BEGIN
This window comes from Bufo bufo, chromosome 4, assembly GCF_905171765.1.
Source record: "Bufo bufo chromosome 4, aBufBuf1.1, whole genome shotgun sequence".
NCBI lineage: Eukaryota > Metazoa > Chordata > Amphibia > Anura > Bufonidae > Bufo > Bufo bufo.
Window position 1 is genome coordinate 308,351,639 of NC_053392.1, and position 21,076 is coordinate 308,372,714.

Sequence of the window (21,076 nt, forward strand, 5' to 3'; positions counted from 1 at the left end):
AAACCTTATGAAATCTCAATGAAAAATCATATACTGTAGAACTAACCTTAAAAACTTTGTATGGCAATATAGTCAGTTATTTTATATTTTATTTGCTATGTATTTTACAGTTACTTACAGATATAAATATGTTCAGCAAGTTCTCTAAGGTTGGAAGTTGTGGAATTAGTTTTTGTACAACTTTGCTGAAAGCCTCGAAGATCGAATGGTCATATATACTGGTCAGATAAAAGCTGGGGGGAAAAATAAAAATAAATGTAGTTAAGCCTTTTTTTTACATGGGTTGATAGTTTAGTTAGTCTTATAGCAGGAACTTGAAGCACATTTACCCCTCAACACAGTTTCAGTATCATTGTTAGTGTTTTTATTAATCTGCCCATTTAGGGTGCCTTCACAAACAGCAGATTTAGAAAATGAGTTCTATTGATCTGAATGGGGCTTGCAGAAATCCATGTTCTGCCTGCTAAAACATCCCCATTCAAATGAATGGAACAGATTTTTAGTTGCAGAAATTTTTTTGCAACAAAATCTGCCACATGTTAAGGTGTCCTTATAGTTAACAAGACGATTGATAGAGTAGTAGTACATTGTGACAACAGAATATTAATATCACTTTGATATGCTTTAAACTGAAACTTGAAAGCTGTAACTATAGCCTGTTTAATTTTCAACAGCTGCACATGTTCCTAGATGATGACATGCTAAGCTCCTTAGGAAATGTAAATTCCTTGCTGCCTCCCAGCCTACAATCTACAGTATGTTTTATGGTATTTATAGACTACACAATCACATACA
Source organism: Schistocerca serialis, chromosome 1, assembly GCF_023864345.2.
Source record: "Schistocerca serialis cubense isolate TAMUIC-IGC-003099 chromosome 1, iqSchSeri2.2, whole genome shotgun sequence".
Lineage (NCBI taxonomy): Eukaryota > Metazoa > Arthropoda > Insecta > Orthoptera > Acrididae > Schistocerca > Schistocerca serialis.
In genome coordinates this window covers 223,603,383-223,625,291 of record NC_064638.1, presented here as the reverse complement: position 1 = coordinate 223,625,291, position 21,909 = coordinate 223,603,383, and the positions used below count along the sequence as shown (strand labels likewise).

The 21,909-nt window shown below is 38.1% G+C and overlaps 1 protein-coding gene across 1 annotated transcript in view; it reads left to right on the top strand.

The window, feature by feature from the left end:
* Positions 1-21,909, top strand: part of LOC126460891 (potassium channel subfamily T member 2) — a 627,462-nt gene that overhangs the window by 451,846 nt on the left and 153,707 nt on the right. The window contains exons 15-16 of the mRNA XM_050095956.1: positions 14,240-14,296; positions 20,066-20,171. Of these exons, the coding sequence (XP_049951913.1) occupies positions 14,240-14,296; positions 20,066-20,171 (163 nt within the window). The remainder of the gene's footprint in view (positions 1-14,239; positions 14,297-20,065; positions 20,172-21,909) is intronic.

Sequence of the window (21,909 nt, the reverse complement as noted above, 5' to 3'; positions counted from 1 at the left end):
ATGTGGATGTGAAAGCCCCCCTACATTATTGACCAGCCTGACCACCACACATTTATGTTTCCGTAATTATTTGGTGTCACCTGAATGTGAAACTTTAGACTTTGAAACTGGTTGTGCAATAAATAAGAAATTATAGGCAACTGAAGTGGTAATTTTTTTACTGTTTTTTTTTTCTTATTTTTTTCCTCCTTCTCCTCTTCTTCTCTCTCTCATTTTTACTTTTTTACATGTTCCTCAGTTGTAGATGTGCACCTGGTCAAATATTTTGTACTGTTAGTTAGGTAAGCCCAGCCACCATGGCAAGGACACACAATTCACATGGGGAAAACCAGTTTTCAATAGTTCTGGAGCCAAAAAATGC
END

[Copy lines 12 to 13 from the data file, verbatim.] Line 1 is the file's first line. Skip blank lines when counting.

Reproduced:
The window, feature by feature from the left end:
* Positions 1-21,909, top strand: part of LOC126460891 (potassium channel subfamily T member 2) — a 627,462-nt gene that overhangs the window by 451,846 nt on the left and 153,707 nt on the right. The window contains exons 15-16 of the mRNA XM_050095956.1: positions 14,240-14,296; positions 20,066-20,171. Of these exons, the coding sequence (XP_049951913.1) occupies positions 14,240-14,296; positions 20,066-20,171 (163 nt within the window). The remainder of the gene's footprint in view (positions 1-14,239; positions 14,297-20,065; positions 20,172-21,909) is intronic.